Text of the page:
It was such fun to share my judgment and laugh about that person – for a brief moment. Then I was overwhelmed with a wave of guilt.

The Fashion Violation Lady will never know about my little text. But God did. And that’s where forgiveness comes in. “Purify me from my sins, and I will be clean; wash me, and I will be whiter than snow” (Psalm 51:7). Then, “He has removed our sins as far from us as the east is from the west” (Psalm 103:12). So once I ask for forgiveness, it’s gone.

And I learned my lesson. Hopefully for at least a few days.

Things get really complicated when we say things we regret to a person face-to-face. Then the damage is harder to undo. It may take significant work to dig ourselves out of a hole. For the future, ask for protection ahead of time: “God, help me love others today!”

(Paul Merrill writes here every First Friday.)


Hope is the best way to live and breathe. Hope is also the name of Jon and Nancy’s daughter, but you knew that already. (And there’s a great story behind her name.)

Hope is big in the Bible. Something close to 189 mentions of the word turned up when I did a search. The strongest use of hope I can think of is anticipation of the future. We hope that something will happen. According to Paul, we “have been called to one glorious hope for the future.” It’s amazing to think of being reunited with God – being face-to-face. If you are not familiar with the Bible, this is a huge deal. That reunion is the day when, “He will wipe every tear from their eyes, and there will be no more death or sorrow or crying or pain. All these things are gone forever.”

There’s big long-term hope and smaller short-term hope. It’s hard to hang onto long-term hope if your short-term hope is gone, and vice-versa. I find it comforting that even if my short-term hopes are not working out the way I planned, I still have long-term hope to hang onto. And that hope is based on God, not on some thing. I am thankful that I don’t have to understand why things happen or why they don’t. Some things are easy to figure out and others are a complete mystery. Most of the time, life falls into that mystery category.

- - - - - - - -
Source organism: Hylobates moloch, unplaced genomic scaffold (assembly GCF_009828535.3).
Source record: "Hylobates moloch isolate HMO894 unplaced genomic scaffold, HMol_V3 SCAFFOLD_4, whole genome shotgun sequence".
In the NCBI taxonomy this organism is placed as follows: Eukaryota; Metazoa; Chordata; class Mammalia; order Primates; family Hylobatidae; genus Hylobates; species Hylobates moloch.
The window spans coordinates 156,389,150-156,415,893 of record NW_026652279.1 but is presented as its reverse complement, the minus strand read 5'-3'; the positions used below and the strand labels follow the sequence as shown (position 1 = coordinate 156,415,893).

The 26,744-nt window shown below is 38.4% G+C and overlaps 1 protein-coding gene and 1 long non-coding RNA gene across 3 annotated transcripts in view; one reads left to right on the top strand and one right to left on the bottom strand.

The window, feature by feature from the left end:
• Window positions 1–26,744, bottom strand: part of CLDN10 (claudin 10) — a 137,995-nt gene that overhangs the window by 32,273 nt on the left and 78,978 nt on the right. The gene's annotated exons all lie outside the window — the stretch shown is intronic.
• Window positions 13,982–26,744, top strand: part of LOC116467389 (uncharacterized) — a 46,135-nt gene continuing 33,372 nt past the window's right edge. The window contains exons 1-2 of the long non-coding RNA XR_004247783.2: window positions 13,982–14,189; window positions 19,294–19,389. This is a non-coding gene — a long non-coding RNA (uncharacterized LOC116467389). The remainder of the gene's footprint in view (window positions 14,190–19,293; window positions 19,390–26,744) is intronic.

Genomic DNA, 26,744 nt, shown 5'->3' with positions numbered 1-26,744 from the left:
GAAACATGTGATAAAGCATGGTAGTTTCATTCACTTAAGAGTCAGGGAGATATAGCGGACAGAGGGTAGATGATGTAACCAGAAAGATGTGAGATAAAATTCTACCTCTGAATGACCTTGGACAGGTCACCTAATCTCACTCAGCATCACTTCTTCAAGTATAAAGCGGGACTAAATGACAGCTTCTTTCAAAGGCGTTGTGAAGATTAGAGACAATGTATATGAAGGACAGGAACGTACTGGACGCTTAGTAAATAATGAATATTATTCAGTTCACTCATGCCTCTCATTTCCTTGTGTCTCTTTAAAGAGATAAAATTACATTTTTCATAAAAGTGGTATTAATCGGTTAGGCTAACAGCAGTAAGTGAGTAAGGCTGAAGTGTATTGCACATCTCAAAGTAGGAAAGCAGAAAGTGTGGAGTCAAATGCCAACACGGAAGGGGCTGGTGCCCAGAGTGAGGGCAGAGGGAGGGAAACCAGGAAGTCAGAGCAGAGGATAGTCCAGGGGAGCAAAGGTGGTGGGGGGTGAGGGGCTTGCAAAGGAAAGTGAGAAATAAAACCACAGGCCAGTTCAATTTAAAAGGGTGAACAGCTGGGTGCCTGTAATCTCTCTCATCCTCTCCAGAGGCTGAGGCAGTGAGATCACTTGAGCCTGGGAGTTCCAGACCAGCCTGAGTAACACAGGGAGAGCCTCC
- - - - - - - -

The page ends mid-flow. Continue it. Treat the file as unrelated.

So as we dive into this new year, I am hopeful for you. I am hopeful that you will have some of your mysteries solved – and in good ways. I am hopeful that you will understand more of who God is and about his love for you.

I’m hopeful for the same things for me. Thanks, God.

(Paul Merrill writes here every First Friday.)

God does not do things the way you do

God often uses ways totally different from the ways humans normally operate. John was a prophet who came before Jesus and prepared the way for him. Yet if he were alive today and living his normal life, most Christians would categorize him as mentally ill and homeless. “For food he ate locusts and wild honey.” He lived in the wilderness. I’d guess he did not take regular baths, so his smell might have been fairly pungent. John’s message would not be popular either: “Repent of your sins and turn to God.” Repenting is admitting you are doing bad things and want to change, and most people don’t like to admit they’re doing wrong.

Yet in Matthew 11:11, Jesus said, “I tell you the truth, of all who have ever lived, none is greater than John the Baptist.”

Flowers are beautiful and span an amazing range of styles, shapes and colors. God put his creative powers to work when he crafted their many designs. Yet flowers last only a few days. Why did God lavish his energy on something that is so ephemeral? Again, his sense of economy is different than ours.

A small fly is incredible. We have not yet been able to make tiny robots that can zip around for hours, powered by things we don’t like to think about.

However, the object God lavished his most creative powers on is you. Remember that he created you for good things. It’s easy to look at the small picture and groan about how our lives are going or how things aren’t working out the way we planned. Consider how God has a bigger understanding of what is best for us. We can’t understand or know what’s best for us. But he does.

Sit back, relax, and enjoy what he’s doing.

(Paul Merrill writes here every First Friday.)